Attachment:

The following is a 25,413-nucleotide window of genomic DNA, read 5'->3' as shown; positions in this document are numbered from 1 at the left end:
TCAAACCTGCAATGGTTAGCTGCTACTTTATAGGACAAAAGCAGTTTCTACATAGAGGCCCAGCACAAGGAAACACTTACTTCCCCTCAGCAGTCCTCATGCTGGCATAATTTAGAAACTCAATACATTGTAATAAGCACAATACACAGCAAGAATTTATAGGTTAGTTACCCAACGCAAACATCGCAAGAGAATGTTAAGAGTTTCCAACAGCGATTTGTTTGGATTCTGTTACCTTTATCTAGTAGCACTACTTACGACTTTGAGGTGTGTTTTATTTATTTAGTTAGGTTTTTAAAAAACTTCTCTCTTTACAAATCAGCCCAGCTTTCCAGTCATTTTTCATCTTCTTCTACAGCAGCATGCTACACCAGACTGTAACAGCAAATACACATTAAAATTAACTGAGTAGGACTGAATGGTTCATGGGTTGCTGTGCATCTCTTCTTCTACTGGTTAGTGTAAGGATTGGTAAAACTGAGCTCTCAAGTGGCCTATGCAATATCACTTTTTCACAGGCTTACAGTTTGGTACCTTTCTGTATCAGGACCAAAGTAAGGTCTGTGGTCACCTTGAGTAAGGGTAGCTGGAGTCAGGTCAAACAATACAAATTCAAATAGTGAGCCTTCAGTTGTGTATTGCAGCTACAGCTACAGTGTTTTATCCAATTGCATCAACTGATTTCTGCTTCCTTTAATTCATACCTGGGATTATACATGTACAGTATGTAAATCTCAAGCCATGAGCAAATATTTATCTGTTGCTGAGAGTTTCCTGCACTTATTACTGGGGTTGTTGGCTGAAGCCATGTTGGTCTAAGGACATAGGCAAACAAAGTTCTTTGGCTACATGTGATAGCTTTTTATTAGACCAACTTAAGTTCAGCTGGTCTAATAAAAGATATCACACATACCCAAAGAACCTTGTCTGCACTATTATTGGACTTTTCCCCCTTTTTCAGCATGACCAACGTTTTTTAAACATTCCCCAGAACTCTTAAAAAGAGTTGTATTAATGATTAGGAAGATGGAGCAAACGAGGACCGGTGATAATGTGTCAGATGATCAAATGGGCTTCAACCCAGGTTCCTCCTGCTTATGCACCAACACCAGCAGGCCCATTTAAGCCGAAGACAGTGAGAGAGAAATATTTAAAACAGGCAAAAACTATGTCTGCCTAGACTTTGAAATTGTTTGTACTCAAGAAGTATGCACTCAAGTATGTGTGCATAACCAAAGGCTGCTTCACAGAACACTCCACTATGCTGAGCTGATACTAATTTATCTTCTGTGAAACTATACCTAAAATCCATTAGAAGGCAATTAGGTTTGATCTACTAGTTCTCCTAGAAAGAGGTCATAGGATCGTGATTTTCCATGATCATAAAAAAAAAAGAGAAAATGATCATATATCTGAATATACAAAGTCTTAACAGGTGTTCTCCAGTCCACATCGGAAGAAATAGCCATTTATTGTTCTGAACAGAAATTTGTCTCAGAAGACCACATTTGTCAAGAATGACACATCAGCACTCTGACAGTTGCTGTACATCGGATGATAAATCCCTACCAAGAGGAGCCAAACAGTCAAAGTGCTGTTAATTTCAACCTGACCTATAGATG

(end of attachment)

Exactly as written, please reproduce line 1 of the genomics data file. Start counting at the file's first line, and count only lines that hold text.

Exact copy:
The following is a 25,413-nucleotide window of genomic DNA, read 5'->3' as shown; positions in this document are numbered from 1 at the left end: